The main reasons for a poor visual outcome after endophthalimitis with Listeria monocytogenes are the late onset of diagnosis and, therefore, deferred treatment. Many patients are initially misdiagnosed due to the rare occurrence of this infection and also because the patients present with similar symptoms and ocular findings to sterile uveitis in the beginning of the disease (Table 1). Surprisingly, the initial treatment did not always have a high impact on visual outcome. In the group of patients treated with only corticosteroids at the onset of the disease, only five patients with an initial VA of 0.2 and HM even reached a visual outcome of 0.8 or 1.0. The remaining seven patients, on the other hand, did not reach a higher VA than 0.25. Unfortunately, the duration of sole corticosteroidal treatment could not be resembled in most cases. Whereas in the group of patients which were treated with corticosteroids and antibiotics, only two cases (including the present case) showed a visual outcome of higher than 0.4. Here, a more advanced stage of the disease on admission is assumed, which would explain the early beginning of antibiotic treatment and poor visual outcome, even though the initial diagnosis was still uveitis.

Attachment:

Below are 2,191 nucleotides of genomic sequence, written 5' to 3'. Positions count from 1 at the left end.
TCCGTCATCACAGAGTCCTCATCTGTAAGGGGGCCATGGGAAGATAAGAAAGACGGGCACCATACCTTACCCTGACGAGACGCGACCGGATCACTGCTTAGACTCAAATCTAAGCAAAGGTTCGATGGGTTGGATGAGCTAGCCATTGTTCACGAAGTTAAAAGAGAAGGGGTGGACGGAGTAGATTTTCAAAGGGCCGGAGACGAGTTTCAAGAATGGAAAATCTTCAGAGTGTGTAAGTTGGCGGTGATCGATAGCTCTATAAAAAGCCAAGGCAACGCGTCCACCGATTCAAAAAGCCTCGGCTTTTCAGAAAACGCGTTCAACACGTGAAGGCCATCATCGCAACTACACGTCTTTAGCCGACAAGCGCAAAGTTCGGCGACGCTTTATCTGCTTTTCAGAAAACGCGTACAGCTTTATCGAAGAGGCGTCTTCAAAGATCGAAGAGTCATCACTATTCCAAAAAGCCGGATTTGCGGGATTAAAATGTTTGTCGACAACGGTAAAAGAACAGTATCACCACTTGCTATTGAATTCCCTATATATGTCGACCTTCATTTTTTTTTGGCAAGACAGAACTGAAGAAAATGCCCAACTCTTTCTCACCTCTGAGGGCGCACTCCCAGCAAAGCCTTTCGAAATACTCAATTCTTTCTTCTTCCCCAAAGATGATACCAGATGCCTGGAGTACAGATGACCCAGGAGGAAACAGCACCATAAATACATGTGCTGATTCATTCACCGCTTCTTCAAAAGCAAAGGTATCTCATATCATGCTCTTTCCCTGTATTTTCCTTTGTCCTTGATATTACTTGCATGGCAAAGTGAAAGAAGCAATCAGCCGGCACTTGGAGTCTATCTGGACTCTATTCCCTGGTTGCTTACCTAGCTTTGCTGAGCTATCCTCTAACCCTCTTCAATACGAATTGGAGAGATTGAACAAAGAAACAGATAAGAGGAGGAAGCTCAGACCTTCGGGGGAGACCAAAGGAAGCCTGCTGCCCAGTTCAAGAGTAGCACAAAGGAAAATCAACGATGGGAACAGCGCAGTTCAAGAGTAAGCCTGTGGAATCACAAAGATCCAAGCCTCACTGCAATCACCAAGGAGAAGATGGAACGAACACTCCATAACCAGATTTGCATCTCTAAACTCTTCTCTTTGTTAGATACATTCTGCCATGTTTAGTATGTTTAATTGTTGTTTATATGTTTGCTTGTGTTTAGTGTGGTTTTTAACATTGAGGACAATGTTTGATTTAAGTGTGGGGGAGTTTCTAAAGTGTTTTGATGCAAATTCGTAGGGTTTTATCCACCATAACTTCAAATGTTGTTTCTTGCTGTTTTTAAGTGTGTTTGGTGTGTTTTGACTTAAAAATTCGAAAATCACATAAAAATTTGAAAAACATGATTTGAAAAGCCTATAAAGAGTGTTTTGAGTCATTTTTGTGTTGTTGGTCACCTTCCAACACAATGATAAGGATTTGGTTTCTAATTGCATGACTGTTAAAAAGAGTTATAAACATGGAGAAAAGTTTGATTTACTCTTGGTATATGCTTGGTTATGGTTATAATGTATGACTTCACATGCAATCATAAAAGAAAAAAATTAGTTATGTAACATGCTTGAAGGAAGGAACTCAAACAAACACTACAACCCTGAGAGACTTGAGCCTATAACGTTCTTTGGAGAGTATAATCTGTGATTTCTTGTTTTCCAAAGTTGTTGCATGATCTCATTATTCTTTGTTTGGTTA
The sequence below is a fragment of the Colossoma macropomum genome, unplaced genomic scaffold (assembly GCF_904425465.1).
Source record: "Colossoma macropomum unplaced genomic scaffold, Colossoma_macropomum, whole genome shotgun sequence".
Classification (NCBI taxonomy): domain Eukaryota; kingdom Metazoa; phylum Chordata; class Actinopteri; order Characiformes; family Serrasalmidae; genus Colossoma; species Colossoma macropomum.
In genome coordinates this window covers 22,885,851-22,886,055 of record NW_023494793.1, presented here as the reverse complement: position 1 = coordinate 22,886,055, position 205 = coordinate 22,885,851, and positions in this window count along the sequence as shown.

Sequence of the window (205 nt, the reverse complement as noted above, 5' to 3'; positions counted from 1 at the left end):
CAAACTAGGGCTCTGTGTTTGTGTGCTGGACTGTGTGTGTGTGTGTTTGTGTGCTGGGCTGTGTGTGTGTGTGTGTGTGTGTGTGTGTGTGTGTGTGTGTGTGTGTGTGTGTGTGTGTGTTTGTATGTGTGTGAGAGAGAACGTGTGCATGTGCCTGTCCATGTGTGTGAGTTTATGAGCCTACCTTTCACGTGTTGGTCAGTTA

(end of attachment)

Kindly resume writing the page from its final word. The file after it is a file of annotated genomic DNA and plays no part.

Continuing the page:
In the Endophthalmitis Population Study of Western Australia, Ng et al. observed noticeable changes in the diagnosis and management of postoperative endophthalmitis since 1995. They showed that the visual outcomes remain poor and have not improved, despite the fact that overall use of vitrectomy and intravitreal antibiotic have increased significantly, whereas the use of both subconjunctival and intravenous antibiotics have decreased . Treatment depends on the underlying cause of endophthalmitis. When the focus is located extraocularly followed by an alteration in the blood ocular barriers (compared to exogenous endophthalmitis), systemic antibiotics can achieve therapeutic levels in the eye due to the disrupted blood ocular barrier and bactericidal intraocular antibiotic concentrations are realized . The suggestion was made that systemic antibiotics are more valuable in endogenous endophthalmitis than in postoperative or traumatic endophthalmitis. Further, intraocular antibiotic injection and vitrectomy make only a limited contribution to successful treatment in endogenous infection . On the other hand, different studies showed that eyes undergoing pars plana vitrectomy are three times more likely to retain useful vision. In addition they are three times less likely to require evisceration or enucleation due to satisfactory drug concentration in the vitreous by the intravitreal route [5, 39]. To prevent irreversible tissue destruction by the absence of adequate antimicrobial concentrations, intravitreal administration of antibiotics has become the main basis of endophthalmitis management [39–41]. In endogenous endophthalmitis the source of infection, despite of intense diagnostic investigations is often not found. Further patients with known systemic infection can develop endophthalmitis despite taking appropriate therapeutic systemic antibiotics . Listeria monocytogenes has a high sensitivity to penicillin; in almost all cases, the intravenously applied antibiotic was either penicillin or ampicillin (Table 2). An early treatment with systemic antibiotic of dosage and frequency adequate to treat meningitis or other serious infections is suggested.